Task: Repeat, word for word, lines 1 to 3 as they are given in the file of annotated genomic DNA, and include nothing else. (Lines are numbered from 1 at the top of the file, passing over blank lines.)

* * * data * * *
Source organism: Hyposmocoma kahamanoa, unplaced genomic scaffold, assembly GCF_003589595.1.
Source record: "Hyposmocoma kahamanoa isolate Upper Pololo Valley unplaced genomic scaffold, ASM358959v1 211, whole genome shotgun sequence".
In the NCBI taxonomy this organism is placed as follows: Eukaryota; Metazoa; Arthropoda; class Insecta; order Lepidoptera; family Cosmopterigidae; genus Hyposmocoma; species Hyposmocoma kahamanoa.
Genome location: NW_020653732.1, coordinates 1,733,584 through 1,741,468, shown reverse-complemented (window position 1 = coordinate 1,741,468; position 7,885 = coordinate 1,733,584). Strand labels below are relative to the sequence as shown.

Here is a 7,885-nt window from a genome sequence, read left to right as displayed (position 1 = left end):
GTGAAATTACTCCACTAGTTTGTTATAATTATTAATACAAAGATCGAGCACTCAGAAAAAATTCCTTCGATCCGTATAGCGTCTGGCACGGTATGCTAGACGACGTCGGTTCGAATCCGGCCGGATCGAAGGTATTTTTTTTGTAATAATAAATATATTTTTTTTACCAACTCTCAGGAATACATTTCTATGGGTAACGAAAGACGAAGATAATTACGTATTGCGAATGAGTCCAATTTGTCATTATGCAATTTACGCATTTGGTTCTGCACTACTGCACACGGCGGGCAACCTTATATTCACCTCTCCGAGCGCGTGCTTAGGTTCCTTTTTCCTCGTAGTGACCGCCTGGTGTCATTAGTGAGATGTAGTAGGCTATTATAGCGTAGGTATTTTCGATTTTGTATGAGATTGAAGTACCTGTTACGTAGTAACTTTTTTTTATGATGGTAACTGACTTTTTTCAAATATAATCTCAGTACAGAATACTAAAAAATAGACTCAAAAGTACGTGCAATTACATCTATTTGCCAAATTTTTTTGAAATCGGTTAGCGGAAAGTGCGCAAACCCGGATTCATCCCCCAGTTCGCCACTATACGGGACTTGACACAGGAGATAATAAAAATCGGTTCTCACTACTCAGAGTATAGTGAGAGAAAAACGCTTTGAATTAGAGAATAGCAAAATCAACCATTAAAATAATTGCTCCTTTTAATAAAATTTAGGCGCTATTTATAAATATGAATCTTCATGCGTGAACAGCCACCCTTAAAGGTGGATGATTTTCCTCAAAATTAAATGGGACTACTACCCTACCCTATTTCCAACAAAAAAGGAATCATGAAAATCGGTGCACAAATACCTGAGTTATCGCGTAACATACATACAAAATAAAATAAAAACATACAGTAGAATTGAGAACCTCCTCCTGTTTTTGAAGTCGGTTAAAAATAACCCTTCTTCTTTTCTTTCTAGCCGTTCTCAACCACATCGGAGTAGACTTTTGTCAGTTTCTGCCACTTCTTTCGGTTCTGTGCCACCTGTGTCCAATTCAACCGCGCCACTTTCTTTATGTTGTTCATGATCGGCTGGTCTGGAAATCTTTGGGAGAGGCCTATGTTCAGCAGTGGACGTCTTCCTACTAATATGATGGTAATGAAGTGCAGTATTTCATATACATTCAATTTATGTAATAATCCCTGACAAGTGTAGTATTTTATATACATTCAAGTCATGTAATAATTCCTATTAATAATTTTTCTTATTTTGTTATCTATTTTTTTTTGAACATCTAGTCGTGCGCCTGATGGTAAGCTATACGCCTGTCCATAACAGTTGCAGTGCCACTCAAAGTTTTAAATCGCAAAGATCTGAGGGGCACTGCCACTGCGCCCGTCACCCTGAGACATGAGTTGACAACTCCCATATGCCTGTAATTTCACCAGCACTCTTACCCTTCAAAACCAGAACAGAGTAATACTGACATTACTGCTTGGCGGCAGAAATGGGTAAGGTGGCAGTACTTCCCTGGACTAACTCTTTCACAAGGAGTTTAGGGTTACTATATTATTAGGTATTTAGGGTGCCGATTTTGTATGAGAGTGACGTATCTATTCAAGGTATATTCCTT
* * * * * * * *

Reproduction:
Source organism: Hyposmocoma kahamanoa, unplaced genomic scaffold, assembly GCF_003589595.1.
Source record: "Hyposmocoma kahamanoa isolate Upper Pololo Valley unplaced genomic scaffold, ASM358959v1 211, whole genome shotgun sequence".
In the NCBI taxonomy this organism is placed as follows: Eukaryota; Metazoa; Arthropoda; class Insecta; order Lepidoptera; family Cosmopterigidae; genus Hyposmocoma; species Hyposmocoma kahamanoa.